It’s always refreshing when films live up to their name, and few films are as aptly titled as Good Time. A brash and bold film about brothers, the film firmly establishes Ben and Josh Safdie among the most exciting of American indie filmmakers. Their immaculate crafting of the narrative, mixing heist antics with deep character beats, elicits positive comparisons to Lumet’s '70s output, yet there remains an inherent freshness in their work, never devolving into mere nostalgia.
A great deal of the power of the film comes from a bravura performance by Robert Pattinson. Once again the Twilight star shows he’s far more than a sparkly vamp, and his take as Connie Nikas firmly establishes his chops as a subtle, intense, charismatic performer.
Following Good Time’s bow in competition at Cannes the work saw its North American Premiere at Montreal’s Fantasia where Pattinson regaled a select group about their film. Here’s some of what we learned:
On empowering indie directors with built-in star power.
It's funny that you're saying empowering these people - I'm literally just begging them to work with me! I'd never seen any of [the brothers’] movies, I remember seeing this photo [from one of their films]. It’s just is so rare to feel a powerful connection with a photo, it's very strange. I sent them an e-mail just saying I want to do a film with you and I don't actually care what it is. I don't think I've ever done that in my life! I wanted to do a performance where basically every single character is not in any way passive at all.
What draws Pattinson to a project
I wish I knew, I'd tell my agent! There's definitely a part of me that likes to do the opposite of what I did the last time. As soon as I try to say I'm looking for a part that's an anti-hero or something then my agent will try to find something that fits into that category. Yet as soon as I've had that thought am actively looking it feels so cheesy and stupid to suddenly to go, yeah, I want to be this kind of guy. I have no idea what part I want to be, I just want to be inspired by things.
Finding the magic in the words
If you read a lot of scripts within five pages you generally know exactly where it's going. Anyone who's writing a script is trying to get their movie made [so they] literally follow this set formula. I think that gifted writers, even if I hadn't seen their previous work, you can see in the writing, you understand story very well. I like different dialects and cadences in speech and stuff, just something that's fun to say. I remember with Good Time, as with a few other things I've done, you immediately want to read it out loud.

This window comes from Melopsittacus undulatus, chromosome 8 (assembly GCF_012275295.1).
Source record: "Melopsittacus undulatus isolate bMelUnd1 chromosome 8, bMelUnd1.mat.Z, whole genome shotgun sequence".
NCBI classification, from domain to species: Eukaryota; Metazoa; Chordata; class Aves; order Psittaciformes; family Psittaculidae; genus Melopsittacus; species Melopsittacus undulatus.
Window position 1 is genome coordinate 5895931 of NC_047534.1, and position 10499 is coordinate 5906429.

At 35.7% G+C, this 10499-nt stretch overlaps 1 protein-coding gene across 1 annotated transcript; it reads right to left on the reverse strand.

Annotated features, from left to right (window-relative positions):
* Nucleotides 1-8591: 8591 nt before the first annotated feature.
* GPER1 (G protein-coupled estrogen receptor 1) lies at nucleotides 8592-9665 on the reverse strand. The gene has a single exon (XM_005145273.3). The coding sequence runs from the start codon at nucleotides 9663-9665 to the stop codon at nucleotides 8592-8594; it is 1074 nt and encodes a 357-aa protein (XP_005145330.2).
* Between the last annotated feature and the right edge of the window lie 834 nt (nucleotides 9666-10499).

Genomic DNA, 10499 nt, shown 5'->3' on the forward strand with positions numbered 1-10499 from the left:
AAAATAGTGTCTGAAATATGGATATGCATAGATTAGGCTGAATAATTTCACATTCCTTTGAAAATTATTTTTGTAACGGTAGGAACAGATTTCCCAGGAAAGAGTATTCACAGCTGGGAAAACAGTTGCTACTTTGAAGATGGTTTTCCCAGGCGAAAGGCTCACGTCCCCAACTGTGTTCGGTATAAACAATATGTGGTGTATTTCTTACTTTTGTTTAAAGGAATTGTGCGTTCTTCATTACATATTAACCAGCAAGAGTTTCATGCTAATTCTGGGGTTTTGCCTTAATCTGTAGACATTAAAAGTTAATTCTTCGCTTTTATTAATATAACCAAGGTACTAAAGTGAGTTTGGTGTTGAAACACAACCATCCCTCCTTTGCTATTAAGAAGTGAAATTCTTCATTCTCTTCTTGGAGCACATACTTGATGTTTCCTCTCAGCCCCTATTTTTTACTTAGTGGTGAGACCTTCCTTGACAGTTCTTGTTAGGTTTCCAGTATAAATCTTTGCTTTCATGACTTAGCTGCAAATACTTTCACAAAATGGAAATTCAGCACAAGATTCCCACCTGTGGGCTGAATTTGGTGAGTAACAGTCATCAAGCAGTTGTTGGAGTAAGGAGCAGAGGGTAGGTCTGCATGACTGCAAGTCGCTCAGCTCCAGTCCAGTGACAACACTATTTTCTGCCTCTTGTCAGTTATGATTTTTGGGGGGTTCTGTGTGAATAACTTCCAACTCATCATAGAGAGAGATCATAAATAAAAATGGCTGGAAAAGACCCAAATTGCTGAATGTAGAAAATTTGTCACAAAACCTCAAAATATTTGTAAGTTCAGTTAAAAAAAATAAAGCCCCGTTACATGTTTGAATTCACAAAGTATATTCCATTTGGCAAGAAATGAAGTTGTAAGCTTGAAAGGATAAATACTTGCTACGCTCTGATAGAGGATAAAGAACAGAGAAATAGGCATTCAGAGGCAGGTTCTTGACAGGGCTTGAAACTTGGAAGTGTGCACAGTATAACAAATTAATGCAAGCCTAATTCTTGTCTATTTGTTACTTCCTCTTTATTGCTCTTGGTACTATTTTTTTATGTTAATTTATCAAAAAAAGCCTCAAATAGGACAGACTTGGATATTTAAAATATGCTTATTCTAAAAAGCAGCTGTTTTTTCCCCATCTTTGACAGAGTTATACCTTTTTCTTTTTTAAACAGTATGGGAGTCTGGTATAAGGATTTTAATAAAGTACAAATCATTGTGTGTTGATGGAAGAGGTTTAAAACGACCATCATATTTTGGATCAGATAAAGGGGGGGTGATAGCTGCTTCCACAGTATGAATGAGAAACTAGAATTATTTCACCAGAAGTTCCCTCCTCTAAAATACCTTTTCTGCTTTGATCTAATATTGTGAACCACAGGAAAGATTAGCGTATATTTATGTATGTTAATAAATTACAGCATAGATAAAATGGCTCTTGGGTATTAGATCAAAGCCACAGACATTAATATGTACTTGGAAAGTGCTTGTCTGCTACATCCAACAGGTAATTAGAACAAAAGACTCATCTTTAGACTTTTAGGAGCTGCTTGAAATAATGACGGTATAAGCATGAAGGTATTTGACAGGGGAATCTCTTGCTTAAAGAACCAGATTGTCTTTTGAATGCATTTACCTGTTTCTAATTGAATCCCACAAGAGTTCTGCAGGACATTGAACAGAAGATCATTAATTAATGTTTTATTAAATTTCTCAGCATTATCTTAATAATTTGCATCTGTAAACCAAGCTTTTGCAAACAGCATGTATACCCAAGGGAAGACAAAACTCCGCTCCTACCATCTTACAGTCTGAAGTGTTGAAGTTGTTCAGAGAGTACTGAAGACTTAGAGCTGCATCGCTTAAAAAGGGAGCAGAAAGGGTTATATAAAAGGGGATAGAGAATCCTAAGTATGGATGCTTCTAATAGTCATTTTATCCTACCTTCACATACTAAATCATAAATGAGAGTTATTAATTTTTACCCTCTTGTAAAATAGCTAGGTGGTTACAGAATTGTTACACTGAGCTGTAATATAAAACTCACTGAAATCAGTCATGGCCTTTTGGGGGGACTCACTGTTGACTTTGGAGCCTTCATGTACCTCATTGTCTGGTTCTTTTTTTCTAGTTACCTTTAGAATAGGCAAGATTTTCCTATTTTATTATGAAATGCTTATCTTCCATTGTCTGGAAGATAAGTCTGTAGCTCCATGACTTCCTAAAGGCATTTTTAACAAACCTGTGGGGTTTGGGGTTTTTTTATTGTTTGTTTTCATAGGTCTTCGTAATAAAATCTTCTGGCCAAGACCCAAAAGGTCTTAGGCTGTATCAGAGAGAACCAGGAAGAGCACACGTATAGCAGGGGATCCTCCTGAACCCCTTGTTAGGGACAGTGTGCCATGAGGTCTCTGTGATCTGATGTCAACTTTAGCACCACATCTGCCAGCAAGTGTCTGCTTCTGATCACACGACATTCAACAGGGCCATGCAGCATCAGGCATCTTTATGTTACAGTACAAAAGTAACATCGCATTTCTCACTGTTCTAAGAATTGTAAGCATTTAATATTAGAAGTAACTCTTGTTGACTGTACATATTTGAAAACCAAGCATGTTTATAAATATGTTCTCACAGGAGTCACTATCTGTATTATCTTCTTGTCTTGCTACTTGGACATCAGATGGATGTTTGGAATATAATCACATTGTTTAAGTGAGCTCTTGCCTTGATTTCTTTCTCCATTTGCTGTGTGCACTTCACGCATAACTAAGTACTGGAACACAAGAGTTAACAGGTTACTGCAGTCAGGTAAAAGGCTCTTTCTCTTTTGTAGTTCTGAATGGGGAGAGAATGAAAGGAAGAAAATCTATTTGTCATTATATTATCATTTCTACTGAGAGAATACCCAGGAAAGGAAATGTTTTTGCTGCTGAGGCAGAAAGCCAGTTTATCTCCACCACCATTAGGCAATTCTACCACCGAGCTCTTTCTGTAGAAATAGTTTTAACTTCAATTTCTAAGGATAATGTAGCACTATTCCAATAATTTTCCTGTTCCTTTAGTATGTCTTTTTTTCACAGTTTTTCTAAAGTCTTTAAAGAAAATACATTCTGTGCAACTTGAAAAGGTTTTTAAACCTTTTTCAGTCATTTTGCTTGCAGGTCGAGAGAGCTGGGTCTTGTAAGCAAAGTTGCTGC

Pattinson secretly creeps Film Twitter to find new projects
I do nothing but watch stuff. I have a Twitter [account] that only follows film reviewers and film journalists and film festivals. I watch trailers all the time and I have lists and I send lists of names to agents, with hundreds and hundreds of lists.
How it felt to play Connie on set
Extreme tiredness I would say is one of the main things that was really helpful. [We were] working longer hours than I have on anything in my life, and I’d never seen such a kind of unified crew. You do feel that you're kind of in this real psychological zone and it definitely felt like we were making something that was real. I think you can do basically anything for six weeks.
Shooting anonymously in New York City
What I really loved about Heaven Knows What was the kind of seamlessness where the movie bled into real life. My experience of shooting in New York years ago, it was like this is literally going to be physically impossible, because if there's a bunch of crowd and they're all looking at one thing, and then there's a film camera and paparazzi, every single person on the street is going to be looking at that. One of the most pleasurable surprises that came out of it was that it was never a problem, the entire time. I've never seen a less conspicuous crew. People literally had no idea we were shooting at all, it's just like someone bought a camera at the corner store and was standing on the side of the street.
Getting Connie’s voice right
With the accent, [the Safdies are] not faking being from New York, it's written in a very New York cadence. I like the specificity of saying it's not just a New Yok movie, it's from Queens. It doesn't literally make any difference to me because I don't know anything about Queens, but the fact that I could feel that it didn't feel like someone just writing a general New York character, it's a local New York character and I think that always appealed to me. Finding something which is colloquial feels it's got more subtext to it.
On working with locals that provided colour
[There were a] number of people who told us crazy stories. Good Time is a story about this guy who went to prison and he robs a bank, and [people] were like oh, I know this guy [who did that], my dad or whatever. It's the most fun thing about preparing for a movie - you ask something and people just tell you these secrets. Guys were literally saying [that] cars they had outside [their house], well, they're all stolen. I've literally just met them five minutes ago! It was incredible, but I like that kind reality.